The Forest Park Village Council, Tuesday evening, unanimously approved the addition of the first African American member to the Diversity Commission.
Deborah Starks, who has lived in the community for over a decade, will serve as the commission’s seventh member. The body’s founding ordinance, which Calderone and the council approved in May 2016, calls for seven volunteer community members to serve three-year terms.
During its first few months of existence, the commission, tasked with spreading awareness of diversity and promoting understanding in the village, has operated with six members. It does not have legislative power, serving in an advisory role to Mayor Anthony Calderone and the village council.
“She really had a great story to share,” Calderone said during the council meeting on Oct. 11. “I felt she would be a good addition.”
Starks, who works as a budget analyst for the University of Illinois Chicago, heard about the commission from a friend and decided to join to “to be a voice for my community in the community.”
The commission should represent all Forest Parkers, Starks said, and her addition helps bring “credibility” to the previously all-white commission. While the Waukegan native acknowledged Forest Park’s heterogeneity, she did say public institutions, including the police and fire departments and municipal government, do not fully reflect that diversity and could be more inclusive.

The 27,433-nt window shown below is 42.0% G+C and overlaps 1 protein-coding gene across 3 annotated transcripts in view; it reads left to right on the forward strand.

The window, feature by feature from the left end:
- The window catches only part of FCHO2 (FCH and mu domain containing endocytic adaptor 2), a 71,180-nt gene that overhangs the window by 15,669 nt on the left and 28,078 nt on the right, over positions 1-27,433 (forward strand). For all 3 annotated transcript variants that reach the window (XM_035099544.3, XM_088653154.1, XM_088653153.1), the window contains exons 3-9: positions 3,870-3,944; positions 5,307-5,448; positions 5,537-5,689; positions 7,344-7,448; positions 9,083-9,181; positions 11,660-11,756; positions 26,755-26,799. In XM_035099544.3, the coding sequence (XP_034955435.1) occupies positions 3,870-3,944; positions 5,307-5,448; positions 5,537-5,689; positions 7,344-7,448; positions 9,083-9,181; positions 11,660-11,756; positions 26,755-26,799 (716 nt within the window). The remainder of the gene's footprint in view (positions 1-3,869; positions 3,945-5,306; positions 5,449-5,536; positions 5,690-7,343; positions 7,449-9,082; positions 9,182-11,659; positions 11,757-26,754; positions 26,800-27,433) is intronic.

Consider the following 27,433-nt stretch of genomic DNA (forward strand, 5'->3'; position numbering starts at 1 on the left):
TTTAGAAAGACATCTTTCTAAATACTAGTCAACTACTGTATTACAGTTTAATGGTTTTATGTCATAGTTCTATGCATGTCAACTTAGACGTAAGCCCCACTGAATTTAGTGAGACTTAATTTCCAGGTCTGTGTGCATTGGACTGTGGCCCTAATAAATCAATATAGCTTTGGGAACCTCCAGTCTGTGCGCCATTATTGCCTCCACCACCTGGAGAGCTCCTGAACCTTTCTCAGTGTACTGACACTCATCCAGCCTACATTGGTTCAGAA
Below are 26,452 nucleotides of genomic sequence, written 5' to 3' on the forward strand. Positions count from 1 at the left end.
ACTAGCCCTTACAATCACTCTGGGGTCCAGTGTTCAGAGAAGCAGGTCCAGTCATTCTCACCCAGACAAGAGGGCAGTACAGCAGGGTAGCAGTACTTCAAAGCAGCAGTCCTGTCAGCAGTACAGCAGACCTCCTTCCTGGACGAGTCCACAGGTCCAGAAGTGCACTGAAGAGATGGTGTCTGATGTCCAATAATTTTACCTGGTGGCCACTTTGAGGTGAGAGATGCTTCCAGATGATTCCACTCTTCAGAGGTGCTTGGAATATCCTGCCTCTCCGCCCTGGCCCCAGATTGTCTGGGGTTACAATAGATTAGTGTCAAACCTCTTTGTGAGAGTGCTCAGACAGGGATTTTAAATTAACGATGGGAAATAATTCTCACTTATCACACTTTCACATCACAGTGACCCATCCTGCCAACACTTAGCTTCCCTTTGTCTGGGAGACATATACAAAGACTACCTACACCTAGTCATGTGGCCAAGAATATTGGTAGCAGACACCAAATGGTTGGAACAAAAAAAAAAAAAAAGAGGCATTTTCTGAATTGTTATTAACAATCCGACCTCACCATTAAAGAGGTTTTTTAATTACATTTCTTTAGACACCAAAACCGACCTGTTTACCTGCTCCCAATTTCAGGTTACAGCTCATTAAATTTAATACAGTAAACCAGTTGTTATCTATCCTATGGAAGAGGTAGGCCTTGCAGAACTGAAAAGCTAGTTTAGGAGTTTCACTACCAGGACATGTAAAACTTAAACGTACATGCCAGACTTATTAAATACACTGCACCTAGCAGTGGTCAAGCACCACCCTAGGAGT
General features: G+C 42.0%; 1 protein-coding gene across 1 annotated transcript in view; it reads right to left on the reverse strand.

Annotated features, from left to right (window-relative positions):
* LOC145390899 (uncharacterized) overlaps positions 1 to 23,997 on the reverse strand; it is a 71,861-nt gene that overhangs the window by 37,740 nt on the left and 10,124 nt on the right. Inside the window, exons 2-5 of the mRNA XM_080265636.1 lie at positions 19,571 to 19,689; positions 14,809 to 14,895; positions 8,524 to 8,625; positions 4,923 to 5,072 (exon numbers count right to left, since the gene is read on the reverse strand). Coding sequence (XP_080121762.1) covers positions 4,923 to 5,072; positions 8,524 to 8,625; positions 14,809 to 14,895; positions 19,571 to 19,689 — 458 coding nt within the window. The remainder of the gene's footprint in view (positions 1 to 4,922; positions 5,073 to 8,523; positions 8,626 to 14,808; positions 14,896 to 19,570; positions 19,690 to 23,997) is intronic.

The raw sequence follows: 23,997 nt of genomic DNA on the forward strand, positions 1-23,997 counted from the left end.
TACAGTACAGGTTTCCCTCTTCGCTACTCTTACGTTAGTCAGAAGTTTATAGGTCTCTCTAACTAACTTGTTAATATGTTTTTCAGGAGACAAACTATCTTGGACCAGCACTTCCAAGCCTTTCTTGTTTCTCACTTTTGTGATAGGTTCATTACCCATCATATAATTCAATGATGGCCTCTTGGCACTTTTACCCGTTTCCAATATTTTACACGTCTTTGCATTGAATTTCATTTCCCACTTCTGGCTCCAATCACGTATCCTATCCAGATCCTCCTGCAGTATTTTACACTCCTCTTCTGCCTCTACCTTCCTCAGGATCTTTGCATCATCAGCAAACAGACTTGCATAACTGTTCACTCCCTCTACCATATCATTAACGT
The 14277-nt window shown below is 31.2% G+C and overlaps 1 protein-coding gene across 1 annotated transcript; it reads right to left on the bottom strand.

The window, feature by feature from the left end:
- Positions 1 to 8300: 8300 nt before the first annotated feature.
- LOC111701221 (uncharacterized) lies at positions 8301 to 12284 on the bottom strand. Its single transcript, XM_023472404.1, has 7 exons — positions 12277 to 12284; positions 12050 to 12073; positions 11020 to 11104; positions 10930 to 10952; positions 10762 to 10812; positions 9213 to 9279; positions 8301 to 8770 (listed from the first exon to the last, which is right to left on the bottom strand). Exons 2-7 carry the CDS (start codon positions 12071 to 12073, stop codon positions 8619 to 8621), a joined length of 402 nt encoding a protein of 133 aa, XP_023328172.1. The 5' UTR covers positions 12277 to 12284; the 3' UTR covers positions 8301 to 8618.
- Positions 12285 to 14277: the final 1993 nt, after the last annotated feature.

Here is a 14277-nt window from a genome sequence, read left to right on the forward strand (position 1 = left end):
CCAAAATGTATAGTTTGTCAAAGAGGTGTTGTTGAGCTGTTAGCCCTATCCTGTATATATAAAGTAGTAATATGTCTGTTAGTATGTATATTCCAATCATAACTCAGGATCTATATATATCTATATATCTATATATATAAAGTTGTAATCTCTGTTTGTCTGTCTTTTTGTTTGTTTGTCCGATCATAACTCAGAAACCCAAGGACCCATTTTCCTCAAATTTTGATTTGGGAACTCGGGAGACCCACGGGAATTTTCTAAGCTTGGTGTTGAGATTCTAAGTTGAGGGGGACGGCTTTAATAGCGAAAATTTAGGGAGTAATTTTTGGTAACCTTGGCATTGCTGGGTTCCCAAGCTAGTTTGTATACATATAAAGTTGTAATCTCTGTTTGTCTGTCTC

Calderone said he previously reached out to about a half-dozen African American community members about volunteering but could not find anyone interested. The mayor’s office also sent letters to several local African American elected officials, including U.S. Representative Danny Davis and Illinois state Senator Kimberly Lightford, among others.
Calderone stressed that diversity is more than just racial differences, mentioning ethnicity and sexual orientation, as examples. With a few other residents now expressing interest, the mayor also said he may recommend amending the ordinance to allow more community members to serve. For now, he is letting the current commission members get to know one another and develop some goals.
“I want to give them some breathing room,” he said.
Starks, who has not spoken with the rest of the commission, said she has no experience in public service but is optimistic about the prospect.
“As long as the mayor is willing to listen to us, as long as he’s willing to work with us,” Starks said. “I think it’ll be great.”